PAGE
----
Society at Amherst - Folder 2 - page 19

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The original interior was truly an odd picture. There were high pews painted
white, with doors fastened securely by a brass button; affording something of
a sense of tribal ownership and comfort in one's sentiment of worship. They
were too often carelessly slammed, but that only set off the noise made by Mr
Armstrong, the sexton, just as the sermon ended, when it was his habit to throw
open the doors of the two cast-iron box stoves that stood near the doors with violence, and hurl in some
strange looking geometrical wood called "felly wood", to into the Satanic depths, so that
the farmers and their families who remained for afternoon service at one oclock,
might warm their half frozen members and re-fill their foot stoves.
As they sat about on the circular seats round the red hot stove, neighborly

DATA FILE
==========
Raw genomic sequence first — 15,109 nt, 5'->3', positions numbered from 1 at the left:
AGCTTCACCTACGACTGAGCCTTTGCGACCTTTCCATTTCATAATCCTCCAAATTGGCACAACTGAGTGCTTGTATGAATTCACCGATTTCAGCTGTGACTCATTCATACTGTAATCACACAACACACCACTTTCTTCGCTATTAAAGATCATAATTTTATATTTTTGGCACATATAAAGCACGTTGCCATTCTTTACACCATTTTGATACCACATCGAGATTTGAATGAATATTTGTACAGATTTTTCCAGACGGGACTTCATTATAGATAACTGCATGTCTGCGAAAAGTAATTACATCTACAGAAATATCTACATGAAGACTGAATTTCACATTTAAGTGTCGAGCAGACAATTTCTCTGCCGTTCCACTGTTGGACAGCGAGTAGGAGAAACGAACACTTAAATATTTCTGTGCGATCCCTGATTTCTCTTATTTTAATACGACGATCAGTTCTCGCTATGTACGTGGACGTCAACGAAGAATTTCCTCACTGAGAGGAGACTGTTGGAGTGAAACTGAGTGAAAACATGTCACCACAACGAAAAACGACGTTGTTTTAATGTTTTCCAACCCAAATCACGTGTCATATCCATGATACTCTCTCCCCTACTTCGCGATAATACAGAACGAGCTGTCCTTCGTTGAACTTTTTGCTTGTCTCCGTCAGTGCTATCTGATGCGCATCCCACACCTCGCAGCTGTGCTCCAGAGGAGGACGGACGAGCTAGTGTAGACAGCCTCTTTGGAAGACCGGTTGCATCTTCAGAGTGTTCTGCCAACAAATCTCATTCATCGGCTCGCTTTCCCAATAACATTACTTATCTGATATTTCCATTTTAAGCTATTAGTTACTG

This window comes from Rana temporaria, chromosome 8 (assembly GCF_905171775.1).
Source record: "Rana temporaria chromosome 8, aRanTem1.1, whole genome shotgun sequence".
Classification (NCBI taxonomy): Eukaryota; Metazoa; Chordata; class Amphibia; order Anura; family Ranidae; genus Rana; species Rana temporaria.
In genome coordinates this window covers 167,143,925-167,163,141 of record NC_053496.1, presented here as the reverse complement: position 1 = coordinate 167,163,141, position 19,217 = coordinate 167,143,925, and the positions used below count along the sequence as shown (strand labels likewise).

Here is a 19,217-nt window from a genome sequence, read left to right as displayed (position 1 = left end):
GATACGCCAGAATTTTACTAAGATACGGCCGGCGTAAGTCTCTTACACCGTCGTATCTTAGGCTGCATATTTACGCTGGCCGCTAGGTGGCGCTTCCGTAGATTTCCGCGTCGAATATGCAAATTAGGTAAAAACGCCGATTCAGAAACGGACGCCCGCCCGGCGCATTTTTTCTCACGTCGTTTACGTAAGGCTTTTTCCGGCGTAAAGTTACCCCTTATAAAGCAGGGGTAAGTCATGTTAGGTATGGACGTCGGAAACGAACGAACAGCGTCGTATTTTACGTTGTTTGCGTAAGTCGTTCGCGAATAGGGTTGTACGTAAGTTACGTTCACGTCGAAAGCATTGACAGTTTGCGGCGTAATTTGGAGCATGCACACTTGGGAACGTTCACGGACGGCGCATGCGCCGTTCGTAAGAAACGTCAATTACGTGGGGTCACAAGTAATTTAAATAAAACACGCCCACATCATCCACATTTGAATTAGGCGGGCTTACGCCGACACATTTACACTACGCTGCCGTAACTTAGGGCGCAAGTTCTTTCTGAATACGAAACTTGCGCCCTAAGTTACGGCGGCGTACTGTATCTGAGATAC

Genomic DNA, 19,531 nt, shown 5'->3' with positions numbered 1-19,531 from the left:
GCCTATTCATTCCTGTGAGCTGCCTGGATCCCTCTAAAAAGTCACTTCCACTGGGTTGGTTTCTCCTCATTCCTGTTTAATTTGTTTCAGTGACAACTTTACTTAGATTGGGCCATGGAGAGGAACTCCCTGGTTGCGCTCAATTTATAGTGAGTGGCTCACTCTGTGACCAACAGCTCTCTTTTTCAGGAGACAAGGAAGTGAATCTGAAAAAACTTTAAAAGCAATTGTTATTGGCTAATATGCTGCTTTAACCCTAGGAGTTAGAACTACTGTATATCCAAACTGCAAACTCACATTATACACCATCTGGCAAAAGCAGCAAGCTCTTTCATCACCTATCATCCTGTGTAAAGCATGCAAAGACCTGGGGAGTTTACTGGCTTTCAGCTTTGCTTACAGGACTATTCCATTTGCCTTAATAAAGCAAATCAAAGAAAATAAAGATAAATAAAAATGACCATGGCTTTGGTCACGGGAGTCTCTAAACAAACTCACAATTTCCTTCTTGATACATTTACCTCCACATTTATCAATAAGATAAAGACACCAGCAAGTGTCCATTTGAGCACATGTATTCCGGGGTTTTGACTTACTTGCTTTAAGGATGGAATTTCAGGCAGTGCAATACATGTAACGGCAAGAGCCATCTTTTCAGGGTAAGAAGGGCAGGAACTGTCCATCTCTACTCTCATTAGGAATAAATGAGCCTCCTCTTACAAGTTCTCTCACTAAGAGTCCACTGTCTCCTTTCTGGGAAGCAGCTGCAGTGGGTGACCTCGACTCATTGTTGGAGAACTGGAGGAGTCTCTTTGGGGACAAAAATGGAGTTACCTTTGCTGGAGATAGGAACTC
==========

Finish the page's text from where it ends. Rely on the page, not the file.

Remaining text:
visiting was indulged in, in low sad tones. A meagre chilling lunch was drawn
from the large yellow muffs to stay them up for the long afternoon service, while
small soap-stones, drawn from the same capacious quarter, were re-heated for the
cold drive home in the early Winter dusk.

The light, weather-stained walls, patched and cracked, were brought into bold re-
lief by the heavy mahogany pulpit and the really immense red damask curtain
draped for a background. Whoever conceived and executed the plan of that end
of the meeting house, must have been fresh from a mince-pie-dream of Solomon's

The pulpit was so high, the minister was obliged to chiefly infer the effect of
his sermon, from the tops of the heads and bonnets before him, to the exclsion [sic] of
the more normal and favorable angles for sympathetic observation of human ex-
pression. I have often wondered what became of all those ramparts of rich old
mahogany, forming the sides of the pulpit. The chairs I think are in the pulpit
of the present college church.

What became of that pulpit? I am not an idol worshipper, but that or any other
pulpit must be a sacred thing, from which was preached a certain sermon by Dr